I notice a friend of mine will use these words, either in jest or to describe others. I worry about that, because if you have those words available to use, aren’t you more likely to use them on yourself?
Say a kid has a tenth birthday party. Say he has the perfect cake (Scooby Doo themed) and excellent presents (Yugioh cards) but one of his friends didn’t come to the party and he exclusively dwells on that.
(Entirely hypothetical, btw.)
The kid has fallen into the mental filter trap: picking a negative detail in a situation and fixating on it.
There’s also should statements. I have these should statements:
“I must wake up at 8am.”
“I must go to the gym after work.”
“I must avoid pizza.”
Inevitably, one day I slip up: I wake up at 1pm, skip the gym, and order some pizza. Then, I get upset.
Here, I need to defuse my guilt. How? By accepting that circumstances change and that I can’t always do what I should.
Be careful of the should statements and expectations you place on others and the world, too. For example, “people should not slack on group projects.” For some, these can be a serious source of unhappiness.
(Aside: people feel angry when they feel they don’t have control over the situation. Somehow, their anger helps them feel more in control.)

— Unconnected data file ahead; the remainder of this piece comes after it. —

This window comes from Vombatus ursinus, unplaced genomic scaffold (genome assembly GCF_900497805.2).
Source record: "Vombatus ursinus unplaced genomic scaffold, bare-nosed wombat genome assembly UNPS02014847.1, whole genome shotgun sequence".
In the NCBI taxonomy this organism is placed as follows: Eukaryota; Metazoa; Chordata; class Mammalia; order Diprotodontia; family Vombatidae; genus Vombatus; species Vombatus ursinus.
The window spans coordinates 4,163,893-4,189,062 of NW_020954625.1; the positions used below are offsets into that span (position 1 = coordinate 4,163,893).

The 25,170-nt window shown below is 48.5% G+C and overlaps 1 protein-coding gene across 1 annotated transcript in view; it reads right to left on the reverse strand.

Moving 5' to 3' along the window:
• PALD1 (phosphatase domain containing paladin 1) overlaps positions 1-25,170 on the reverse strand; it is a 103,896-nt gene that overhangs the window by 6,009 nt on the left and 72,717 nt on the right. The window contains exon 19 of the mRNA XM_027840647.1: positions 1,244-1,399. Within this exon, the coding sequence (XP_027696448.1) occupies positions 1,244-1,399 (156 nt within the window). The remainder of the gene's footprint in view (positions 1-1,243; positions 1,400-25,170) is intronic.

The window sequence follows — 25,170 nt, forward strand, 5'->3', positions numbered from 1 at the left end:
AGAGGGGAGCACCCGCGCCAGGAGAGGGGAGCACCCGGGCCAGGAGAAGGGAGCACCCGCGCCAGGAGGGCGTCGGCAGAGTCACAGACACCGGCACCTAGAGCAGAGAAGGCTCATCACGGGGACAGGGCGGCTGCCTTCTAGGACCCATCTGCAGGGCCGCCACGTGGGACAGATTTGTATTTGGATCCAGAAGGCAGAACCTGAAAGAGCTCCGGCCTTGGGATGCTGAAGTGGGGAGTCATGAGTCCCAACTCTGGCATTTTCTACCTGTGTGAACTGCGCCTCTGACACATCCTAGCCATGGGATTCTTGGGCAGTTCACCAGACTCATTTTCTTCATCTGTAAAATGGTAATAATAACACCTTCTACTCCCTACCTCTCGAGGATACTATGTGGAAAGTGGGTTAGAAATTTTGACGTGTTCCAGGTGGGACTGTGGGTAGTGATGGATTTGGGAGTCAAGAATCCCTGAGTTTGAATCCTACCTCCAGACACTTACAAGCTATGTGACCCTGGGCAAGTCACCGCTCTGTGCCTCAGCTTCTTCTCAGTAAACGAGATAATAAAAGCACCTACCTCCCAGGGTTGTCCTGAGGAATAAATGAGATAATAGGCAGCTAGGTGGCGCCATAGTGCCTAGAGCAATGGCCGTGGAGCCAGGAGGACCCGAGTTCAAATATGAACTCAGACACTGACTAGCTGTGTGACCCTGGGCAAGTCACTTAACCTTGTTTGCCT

Here is a link to the thought patterns laid out more clearly (aka more boring-ly 😛)
Let’s review. Depressive moods are created by depressive thoughts. And these depressive thoughts are not accurate perceptions of reality: they’re distorted and flawed.
Given that, here’s how to get better. Whenever you have a negative emotion, get in the habit of spotting the thought that caused it. Then, identify the negative thought pattern it maps to. Finally, brainstorm an alternative and more rational thought.
Dr. Burns recommends doing this process not in your head but in writing. He calls it the triple-column technique. I did this for two weeks in November 2020 and it made all the difference.
For more, buy and read Dr. Burns’ handbook. If you do the work in his book, you’ll come out a more resilient and happy person. I know I have.